In 2008, around 58,000 GPs (31.6% of them women) were in private practice in France and accounted for 56% of all GPs registered in the French Ministry of Health database; the other GPs are salaried employees of health care facilities or are not involved in health care delivery (e.g., work in administration, research, health insurance, or screening programs) and were thus not the target of our panel . The survey was nested in an existing national panel of French private GPs designed to collect data regularly about their activity and practices. The panel began in June 2010: 5,170 GPs were selected by random sampling from the Ministry of Health's exhaustive database of health professionals in France, ADELI (“Automatisation DEs LIstes”). Sampling was stratified for location of the general practice (urban, suburban, or rural areas), gender, age (<49, 49–56, >56), and annual workload, defined by number of office consultations and house calls (<2849, 2849–5494, >5494) in 2008 (information was obtained for each GP from the exhaustive reimbursement database of the General Health Insurance Fund). We stratified for the latter variable because workload varies substantially between GPs and may influence their decision to participate in the panel. To limit a selection bias that might have resulted from particular opinions/attitudes, the specific topics to be studied were not mentioned to GPs before they were asked to consent to participate in the panel.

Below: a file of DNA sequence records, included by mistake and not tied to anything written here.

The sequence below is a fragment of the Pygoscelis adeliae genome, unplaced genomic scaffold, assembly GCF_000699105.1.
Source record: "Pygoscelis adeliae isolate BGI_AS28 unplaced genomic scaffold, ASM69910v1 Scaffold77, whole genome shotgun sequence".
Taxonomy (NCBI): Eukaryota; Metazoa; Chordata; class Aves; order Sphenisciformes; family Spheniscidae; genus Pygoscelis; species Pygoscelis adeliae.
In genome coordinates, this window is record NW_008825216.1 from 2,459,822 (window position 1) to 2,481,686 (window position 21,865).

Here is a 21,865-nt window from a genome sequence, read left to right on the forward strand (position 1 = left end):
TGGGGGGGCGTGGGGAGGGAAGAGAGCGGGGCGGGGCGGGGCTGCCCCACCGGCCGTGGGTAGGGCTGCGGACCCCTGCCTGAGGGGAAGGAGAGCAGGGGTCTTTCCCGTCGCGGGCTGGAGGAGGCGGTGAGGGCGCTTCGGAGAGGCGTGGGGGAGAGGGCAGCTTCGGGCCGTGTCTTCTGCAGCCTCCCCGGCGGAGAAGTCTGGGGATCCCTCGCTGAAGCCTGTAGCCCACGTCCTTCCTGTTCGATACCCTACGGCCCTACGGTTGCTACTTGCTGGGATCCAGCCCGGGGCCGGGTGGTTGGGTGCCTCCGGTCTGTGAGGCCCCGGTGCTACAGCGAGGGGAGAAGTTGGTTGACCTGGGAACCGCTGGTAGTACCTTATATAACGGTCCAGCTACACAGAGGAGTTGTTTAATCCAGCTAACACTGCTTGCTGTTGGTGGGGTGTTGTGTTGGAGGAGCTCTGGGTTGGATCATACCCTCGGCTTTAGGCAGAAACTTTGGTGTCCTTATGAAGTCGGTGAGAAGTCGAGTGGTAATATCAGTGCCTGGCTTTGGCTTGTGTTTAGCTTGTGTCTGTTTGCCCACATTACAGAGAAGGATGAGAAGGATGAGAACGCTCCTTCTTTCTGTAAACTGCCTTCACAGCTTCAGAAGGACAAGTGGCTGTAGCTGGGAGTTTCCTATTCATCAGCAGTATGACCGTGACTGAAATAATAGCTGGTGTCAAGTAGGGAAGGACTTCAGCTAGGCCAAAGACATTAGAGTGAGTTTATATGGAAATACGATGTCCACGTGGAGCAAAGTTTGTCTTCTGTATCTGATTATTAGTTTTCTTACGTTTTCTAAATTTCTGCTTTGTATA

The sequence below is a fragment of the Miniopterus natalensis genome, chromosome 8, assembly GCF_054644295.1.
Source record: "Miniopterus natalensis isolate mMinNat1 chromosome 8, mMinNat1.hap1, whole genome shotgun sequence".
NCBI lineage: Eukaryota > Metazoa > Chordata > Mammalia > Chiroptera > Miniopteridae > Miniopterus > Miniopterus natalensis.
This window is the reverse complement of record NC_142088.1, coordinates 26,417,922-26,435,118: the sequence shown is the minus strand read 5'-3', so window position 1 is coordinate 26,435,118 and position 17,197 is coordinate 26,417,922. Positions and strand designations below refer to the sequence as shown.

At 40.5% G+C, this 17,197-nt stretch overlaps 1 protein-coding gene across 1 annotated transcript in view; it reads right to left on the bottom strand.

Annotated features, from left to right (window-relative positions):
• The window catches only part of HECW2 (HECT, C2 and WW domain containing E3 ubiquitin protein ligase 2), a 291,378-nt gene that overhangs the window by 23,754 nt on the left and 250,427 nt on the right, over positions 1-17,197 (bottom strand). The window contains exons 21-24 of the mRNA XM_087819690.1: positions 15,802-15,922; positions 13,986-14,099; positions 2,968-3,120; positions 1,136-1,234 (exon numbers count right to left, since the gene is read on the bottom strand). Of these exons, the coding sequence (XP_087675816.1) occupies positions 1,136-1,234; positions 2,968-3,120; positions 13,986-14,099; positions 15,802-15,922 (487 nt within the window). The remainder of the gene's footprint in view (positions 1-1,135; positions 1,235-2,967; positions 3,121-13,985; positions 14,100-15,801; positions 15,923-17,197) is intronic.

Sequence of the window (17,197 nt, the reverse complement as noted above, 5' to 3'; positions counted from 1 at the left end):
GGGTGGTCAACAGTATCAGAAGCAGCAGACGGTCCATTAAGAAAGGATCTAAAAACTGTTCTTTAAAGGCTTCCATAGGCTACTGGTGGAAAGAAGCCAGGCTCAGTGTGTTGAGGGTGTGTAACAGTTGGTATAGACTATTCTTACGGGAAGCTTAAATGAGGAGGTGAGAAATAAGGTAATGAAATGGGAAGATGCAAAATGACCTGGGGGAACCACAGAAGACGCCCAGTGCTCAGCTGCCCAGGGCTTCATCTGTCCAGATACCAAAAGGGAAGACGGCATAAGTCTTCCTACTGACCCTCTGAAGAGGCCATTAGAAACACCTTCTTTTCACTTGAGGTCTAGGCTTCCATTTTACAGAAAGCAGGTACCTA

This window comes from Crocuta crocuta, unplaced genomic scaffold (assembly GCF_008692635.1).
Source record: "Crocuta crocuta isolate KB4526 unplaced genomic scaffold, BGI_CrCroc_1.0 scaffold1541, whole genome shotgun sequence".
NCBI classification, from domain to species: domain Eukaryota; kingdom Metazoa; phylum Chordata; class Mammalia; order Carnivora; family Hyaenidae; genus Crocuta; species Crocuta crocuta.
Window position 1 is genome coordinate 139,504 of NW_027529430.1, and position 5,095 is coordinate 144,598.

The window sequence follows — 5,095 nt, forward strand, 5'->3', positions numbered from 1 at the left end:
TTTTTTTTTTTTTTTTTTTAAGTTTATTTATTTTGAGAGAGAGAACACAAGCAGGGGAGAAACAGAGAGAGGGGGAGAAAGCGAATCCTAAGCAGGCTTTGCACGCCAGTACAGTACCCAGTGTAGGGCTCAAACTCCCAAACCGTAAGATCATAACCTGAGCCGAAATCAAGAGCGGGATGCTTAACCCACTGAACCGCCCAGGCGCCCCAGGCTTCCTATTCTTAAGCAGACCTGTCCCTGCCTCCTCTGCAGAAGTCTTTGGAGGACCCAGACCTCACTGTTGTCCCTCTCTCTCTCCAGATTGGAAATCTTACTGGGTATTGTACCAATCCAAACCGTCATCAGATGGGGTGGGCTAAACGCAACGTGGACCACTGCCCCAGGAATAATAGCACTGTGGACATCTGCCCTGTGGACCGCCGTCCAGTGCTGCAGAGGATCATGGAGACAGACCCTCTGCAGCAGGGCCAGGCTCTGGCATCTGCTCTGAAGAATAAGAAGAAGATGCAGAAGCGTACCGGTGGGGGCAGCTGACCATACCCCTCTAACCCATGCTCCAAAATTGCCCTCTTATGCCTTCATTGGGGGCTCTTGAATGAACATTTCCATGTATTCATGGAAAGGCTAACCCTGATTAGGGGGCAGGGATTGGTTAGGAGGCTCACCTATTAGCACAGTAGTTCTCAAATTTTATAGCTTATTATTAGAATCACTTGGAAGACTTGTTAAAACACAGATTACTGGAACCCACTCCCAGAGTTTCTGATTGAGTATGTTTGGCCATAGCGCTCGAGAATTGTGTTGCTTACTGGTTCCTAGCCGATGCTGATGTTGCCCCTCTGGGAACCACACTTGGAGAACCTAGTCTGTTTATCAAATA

GPs who agreed to participate in the panel sent back a signed written consent to our team. The National Data Protection Authority (Commission Nationale Informatique et Libertés), responsible for ethical issues and protection of individual data in France, approved the panel and its procedures.
The survey about pvaccination took place during the last 2 months of 2010. Professional investigators contacted the panel members and interviewed them with computer-assisted telephone interview (CATI) software, using an ad hoc uniform questionnaire developed on the basis of a literature review and discussions with experts and pilot-tested for clarity, length, and face validity among 50 GPs. The questionnaire collected information about their demographic and professional characteristics and their personal history of vaccination against seasonal influenza in 2007, 2008, and 2009 (Table 1). Respondents were asked if they had agreed, back in July, 2009, with the decision to vaccinate HCWs in priority and whether this opinion had changed in the meanwhile; if and when they had been vaccinated against A(H1N1) pandemic influenza; and if they had recommended the pvaccination (yes/no) to young adults with and without known risk factors of severe flu (pregnancy, chronic diseases such as diabetes mellitus, asthma, etc. ). We focused on young adults because of the high proportion of hospitalizations and deaths due to the pandemic influenza in this population group, compared with seasonal influenza , . The physicians were also asked about their sources of information about the 2009 A/H1N1 pandemic and the vaccine, their trust in the public health authorities to manage the pandemic, and their opinions of the pandemic's severity and of the efficacy and adverse effects of the pvaccine. We crossed the answers to the questions about vaccine efficacy and about its adverse effects to construct a categorical variable evaluating GPs’ perception of the risks and efficacy of pvaccination (Table 2). Participants were asked whether any of their patients had been hospitalized or had died because of A/H1N1 pandemic influenza. They were also asked about their perception of the pandemic's severity (high/low). We crossed the answers to these two closely correlated (p=0.004) variables to construct a new categorical variable as a proxy for GPs’ perception of the pandemic threat, which took into account both their clinical experience of pandemic severity and their more general perception of the pandemic (Table 2). In addition, we asked GPs their opinion of the organization of the mass vaccination campaign in dedicated centers.